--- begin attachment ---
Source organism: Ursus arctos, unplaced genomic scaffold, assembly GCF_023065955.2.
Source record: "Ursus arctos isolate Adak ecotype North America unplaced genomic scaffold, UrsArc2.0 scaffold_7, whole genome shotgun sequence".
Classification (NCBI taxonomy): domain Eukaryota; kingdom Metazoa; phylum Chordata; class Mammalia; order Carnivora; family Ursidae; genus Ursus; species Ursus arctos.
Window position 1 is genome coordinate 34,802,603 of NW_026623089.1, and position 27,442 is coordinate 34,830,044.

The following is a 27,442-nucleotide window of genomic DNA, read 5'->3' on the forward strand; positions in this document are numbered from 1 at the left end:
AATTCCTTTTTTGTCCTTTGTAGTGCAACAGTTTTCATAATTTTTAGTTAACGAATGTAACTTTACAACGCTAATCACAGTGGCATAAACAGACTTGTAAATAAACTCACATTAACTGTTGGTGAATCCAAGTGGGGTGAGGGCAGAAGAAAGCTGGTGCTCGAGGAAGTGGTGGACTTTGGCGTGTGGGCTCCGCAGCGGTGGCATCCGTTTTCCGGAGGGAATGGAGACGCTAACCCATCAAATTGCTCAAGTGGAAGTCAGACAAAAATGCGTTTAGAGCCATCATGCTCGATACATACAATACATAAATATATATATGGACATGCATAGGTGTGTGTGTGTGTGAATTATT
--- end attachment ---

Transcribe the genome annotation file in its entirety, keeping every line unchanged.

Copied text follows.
Source organism: Ursus arctos, unplaced genomic scaffold, assembly GCF_023065955.2.
Source record: "Ursus arctos isolate Adak ecotype North America unplaced genomic scaffold, UrsArc2.0 scaffold_7, whole genome shotgun sequence".
Classification (NCBI taxonomy): domain Eukaryota; kingdom Metazoa; phylum Chordata; class Mammalia; order Carnivora; family Ursidae; genus Ursus; species Ursus arctos.
Window position 1 is genome coordinate 34,802,603 of NW_026623089.1, and position 27,442 is coordinate 34,830,044.

The following is a 27,442-nucleotide window of genomic DNA, read 5'->3' on the forward strand; positions in this document are numbered from 1 at the left end:
AATTCCTTTTTTGTCCTTTGTAGTGCAACAGTTTTCATAATTTTTAGTTAACGAATGTAACTTTACAACGCTAATCACAGTGGCATAAACAGACTTGTAAATAAACTCACATTAACTGTTGGTGAATCCAAGTGGGGTGAGGGCAGAAGAAAGCTGGTGCTCGAGGAAGTGGTGGACTTTGGCGTGTGGGCTCCGCAGCGGTGGCATCCGTTTTCCGGAGGGAATGGAGACGCTAACCCATCAAATTGCTCAAGTGGAAGTCAGACAAAAATGCGTTTAGAGCCATCATGCTCGATACATACAATACATAAATATATATATGGACATGCATAGGTGTGTGTGTGTGTGAATTATT